ISTANBUL—The demolition of a former camp for Armenian orphans has been halted due to public protests with activists preparing to spend the night at the site to prevent further attempts to demolish the building, Today’s Zaman reports.
Around 10 a. m. on Wednesday, bulldozers entered Camp Armen — a former summer camp for Armenian orphans in the Tuzla district of Istanbul — to demolish the building in order to build luxury residences in its place.
According to a news report from the Armenian weekly newspaper Agos, the construction machines have already demolished five bedrooms, the camp director’s room, the chapel and some of the surrounding fences.
However, demolition work was halted with the intervention of concerned citizens including Garo Paylan and Sezin Uçar, parliament candidates from the opposition Peoples’ Democratic Party (HDP) and Ali Çelik, the Tuzla district head of the main opposition Republican People’s Party (CHP), Hurriyet Daily reports.
Paylan underlined the spiritual significance of the building and their determination to prevent the razing.
“The demolition had already begun but we arrived here and stopped it. They will now call the police to remove us. However, more people are arriving by the minute; we will resist,” he said.
“The orphanage is of historical value to us. Some 1,500 children lived here and learned about their culture. We are struggling to prevent its destruction for a second time.”
The issue received widespread attention once the news broke out on social media, with #KampArmen immediately becoming a trending topic.
Kamp Armen is also significant because of its construction, which many of its orphan students took part in.
The camp was opened by the Gedikpaşa Armenian Protestant Church Foundation in 1963 and was built in part by the orphans who attended the camp.
A high court ruling issued in 1974 stated that “minority foundations cannot own property.” In 1983, the camp was closed and the deed to the land was returned to its former owner, despite legal action taken by the Gedikpaşa Armenian Protestant Church, which owned and operated the camp, to prevent its closure. Ownership of the land has since changed hands several times.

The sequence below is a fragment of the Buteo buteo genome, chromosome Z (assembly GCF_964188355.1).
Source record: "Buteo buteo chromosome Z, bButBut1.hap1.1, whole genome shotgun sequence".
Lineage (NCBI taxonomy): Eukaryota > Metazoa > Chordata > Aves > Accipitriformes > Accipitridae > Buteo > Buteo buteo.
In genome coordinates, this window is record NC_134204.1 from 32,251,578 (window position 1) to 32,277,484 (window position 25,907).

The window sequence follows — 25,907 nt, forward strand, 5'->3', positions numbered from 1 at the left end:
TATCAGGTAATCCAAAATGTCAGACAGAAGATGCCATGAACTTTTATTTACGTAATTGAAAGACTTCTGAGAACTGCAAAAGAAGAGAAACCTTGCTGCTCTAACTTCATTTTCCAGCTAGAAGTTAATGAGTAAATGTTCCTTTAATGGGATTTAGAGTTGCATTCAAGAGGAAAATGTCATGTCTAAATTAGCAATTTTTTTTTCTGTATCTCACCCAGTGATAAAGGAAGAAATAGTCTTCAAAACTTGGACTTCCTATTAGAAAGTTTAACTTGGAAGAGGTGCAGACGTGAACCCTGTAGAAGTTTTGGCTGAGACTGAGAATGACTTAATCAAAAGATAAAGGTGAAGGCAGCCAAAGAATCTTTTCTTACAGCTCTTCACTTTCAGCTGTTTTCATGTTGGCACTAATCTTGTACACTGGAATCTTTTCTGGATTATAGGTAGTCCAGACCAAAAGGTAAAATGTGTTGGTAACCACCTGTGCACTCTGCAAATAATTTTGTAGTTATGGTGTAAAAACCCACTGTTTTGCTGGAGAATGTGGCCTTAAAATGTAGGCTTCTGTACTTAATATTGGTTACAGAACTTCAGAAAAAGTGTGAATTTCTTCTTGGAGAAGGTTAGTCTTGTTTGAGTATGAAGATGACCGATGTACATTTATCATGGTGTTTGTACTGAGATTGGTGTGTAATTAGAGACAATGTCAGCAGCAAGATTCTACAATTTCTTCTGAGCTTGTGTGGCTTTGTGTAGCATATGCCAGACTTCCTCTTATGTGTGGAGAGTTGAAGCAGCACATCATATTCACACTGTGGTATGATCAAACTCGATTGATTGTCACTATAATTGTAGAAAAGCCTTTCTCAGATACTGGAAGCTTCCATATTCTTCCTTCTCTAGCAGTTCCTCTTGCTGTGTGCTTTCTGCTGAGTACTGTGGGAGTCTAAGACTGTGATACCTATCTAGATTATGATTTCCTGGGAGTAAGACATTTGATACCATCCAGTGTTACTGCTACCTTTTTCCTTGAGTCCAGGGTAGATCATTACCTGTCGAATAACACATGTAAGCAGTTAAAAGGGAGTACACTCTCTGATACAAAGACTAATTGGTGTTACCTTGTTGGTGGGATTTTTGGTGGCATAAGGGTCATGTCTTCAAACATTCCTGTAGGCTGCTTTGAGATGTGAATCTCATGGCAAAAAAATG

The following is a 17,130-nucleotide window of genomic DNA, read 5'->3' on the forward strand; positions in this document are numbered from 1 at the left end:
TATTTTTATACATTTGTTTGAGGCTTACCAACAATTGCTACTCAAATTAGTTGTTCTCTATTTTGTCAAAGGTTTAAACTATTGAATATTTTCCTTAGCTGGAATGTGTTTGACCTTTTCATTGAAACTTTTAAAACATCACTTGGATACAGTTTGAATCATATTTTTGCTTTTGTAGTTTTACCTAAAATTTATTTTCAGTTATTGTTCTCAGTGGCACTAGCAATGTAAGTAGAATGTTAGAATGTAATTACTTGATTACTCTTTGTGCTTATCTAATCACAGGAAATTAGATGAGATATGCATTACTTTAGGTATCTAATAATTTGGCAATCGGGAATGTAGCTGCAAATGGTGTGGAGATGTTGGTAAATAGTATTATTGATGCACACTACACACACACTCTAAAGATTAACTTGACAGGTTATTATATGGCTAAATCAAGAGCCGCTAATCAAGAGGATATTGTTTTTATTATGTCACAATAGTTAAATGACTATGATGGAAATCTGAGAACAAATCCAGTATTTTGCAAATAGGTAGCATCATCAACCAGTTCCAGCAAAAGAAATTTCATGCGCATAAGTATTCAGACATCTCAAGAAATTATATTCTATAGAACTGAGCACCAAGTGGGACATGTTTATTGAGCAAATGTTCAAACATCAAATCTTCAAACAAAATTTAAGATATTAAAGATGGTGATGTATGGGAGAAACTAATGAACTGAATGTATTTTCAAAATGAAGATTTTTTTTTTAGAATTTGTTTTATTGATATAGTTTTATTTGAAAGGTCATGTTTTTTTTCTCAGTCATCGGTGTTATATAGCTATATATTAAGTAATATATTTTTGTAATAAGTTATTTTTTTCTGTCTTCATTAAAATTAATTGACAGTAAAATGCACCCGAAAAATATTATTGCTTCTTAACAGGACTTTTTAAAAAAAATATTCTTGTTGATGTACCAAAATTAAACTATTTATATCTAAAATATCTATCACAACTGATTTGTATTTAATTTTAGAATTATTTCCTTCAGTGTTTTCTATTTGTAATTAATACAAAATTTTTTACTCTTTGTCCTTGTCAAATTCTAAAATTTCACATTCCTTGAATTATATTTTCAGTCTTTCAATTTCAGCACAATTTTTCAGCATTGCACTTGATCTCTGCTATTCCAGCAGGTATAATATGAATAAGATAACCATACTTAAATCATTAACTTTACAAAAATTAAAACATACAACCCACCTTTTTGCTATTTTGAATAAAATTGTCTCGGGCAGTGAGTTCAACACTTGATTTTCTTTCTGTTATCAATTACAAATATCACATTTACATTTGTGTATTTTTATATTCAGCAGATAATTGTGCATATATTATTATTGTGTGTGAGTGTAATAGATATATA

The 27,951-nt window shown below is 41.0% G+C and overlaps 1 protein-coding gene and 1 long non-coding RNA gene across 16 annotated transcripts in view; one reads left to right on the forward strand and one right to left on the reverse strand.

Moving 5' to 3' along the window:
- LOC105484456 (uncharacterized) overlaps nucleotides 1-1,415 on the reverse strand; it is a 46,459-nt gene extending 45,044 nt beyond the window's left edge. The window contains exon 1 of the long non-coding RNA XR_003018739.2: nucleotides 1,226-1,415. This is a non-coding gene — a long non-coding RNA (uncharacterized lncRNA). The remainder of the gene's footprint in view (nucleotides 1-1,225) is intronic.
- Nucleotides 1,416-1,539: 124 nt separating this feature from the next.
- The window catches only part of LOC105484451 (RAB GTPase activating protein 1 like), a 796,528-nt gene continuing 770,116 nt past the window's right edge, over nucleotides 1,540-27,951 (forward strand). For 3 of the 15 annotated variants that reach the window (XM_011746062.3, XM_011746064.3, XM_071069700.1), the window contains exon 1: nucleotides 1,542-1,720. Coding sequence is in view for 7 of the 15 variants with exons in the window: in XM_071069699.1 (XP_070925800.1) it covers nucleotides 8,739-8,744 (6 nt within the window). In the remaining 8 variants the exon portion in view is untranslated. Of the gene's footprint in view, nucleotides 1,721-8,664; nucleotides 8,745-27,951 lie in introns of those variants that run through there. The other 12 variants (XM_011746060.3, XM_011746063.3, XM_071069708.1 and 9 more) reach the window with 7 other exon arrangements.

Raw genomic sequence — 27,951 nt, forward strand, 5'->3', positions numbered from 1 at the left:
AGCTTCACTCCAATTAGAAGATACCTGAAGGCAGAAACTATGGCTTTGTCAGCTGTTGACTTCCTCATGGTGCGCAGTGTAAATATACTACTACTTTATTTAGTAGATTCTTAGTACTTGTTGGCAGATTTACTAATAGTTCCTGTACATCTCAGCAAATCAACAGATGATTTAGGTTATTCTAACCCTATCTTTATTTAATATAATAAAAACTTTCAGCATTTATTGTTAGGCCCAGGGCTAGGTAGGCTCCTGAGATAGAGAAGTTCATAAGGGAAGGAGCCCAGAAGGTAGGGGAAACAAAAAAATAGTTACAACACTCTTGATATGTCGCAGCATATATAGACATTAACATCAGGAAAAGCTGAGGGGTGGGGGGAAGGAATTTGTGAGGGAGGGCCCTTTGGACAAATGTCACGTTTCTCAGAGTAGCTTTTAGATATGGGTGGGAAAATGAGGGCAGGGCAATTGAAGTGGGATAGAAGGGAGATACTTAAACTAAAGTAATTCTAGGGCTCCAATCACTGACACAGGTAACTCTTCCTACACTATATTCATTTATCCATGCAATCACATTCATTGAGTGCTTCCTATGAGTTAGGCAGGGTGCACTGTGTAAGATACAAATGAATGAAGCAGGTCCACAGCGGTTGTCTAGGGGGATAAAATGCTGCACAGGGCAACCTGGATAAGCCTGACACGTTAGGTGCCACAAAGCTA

The camp has made attempts to regain legal title to the property but have been unsuccessful as have lawsuits filed seeking compensation.
Earlier this month, activists visited the location and tended to the abandoned building and garden. They have continuously been working to find ways to save the historically significant location and now speak of occupying the site as they see no other remaining options.
Camp Armen was home to countless Armenian orphans from the Armenian Genocide and continued to serve as a place of education and recreation for Armenian orphans for many decades after. Armenian activists and lawyers vowed to fight for the return of the Camp to the Armenian community after news of its planned destruction came out.
The camp’s most famous resident, who was later a camp counselor, was Turkish-Armenian journalist Hrant Dink, who was assassinated in 2007. Turkish Armenians are a minority population in Turkey, estimated to be some 50,000-80,000 citizens. The population of Armenians living in the Turkish Republic was decimated after the expulsion and massacre of Armenians in the Armenian Genocide of 1915 as the Ottoman Empire collapsed. Armenians who have continued to live in Turkey have been subjected to widespread discrimination, which Dink battled in part through his role as editor-in-chief of the Turkish-Armenian weekly newspaper, Agos.